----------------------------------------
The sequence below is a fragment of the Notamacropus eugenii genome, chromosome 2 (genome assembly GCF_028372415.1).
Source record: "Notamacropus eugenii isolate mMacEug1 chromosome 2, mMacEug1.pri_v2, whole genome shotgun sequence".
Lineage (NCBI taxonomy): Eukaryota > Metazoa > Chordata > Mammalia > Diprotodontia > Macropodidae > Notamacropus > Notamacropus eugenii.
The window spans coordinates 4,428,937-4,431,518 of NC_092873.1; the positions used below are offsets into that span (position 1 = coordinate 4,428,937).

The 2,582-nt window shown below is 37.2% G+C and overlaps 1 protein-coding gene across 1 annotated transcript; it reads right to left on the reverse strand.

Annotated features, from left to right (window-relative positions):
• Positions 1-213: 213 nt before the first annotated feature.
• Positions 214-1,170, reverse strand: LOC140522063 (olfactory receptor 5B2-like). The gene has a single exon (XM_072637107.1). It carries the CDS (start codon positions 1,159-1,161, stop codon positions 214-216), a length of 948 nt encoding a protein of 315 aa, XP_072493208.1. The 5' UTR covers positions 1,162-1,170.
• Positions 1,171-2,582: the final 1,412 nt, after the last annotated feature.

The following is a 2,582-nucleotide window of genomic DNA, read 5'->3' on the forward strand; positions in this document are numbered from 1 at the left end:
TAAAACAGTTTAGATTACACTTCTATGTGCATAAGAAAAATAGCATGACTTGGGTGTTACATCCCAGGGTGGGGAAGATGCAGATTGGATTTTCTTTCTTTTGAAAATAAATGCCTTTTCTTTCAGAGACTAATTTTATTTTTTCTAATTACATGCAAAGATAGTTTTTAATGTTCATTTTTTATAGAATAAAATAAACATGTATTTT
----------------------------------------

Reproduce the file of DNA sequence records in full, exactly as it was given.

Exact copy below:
The sequence below is a fragment of the Notamacropus eugenii genome, chromosome 2 (genome assembly GCF_028372415.1).
Source record: "Notamacropus eugenii isolate mMacEug1 chromosome 2, mMacEug1.pri_v2, whole genome shotgun sequence".
Lineage (NCBI taxonomy): Eukaryota > Metazoa > Chordata > Mammalia > Diprotodontia > Macropodidae > Notamacropus > Notamacropus eugenii.
The window spans coordinates 4,428,937-4,431,518 of NC_092873.1; the positions used below are offsets into that span (position 1 = coordinate 4,428,937).

The 2,582-nt window shown below is 37.2% G+C and overlaps 1 protein-coding gene across 1 annotated transcript; it reads right to left on the reverse strand.

Annotated features, from left to right (window-relative positions):
• Positions 1-213: 213 nt before the first annotated feature.
• Positions 214-1,170, reverse strand: LOC140522063 (olfactory receptor 5B2-like). The gene has a single exon (XM_072637107.1). It carries the CDS (start codon positions 1,159-1,161, stop codon positions 214-216), a length of 948 nt encoding a protein of 315 aa, XP_072493208.1. The 5' UTR covers positions 1,162-1,170.
• Positions 1,171-2,582: the final 1,412 nt, after the last annotated feature.

The following is a 2,582-nucleotide window of genomic DNA, read 5'->3' on the forward strand; positions in this document are numbered from 1 at the left end:
TAAAACAGTTTAGATTACACTTCTATGTGCATAAGAAAAATAGCATGACTTGGGTGTTACATCCCAGGGTGGGGAAGATGCAGATTGGATTTTCTTTCTTTTGAAAATAAATGCCTTTTCTTTCAGAGACTAATTTTATTTTTTCTAATTACATGCAAAGATAGTTTTTAATGTTCATTTTTTATAGAATAAAATAAACATGTATTTT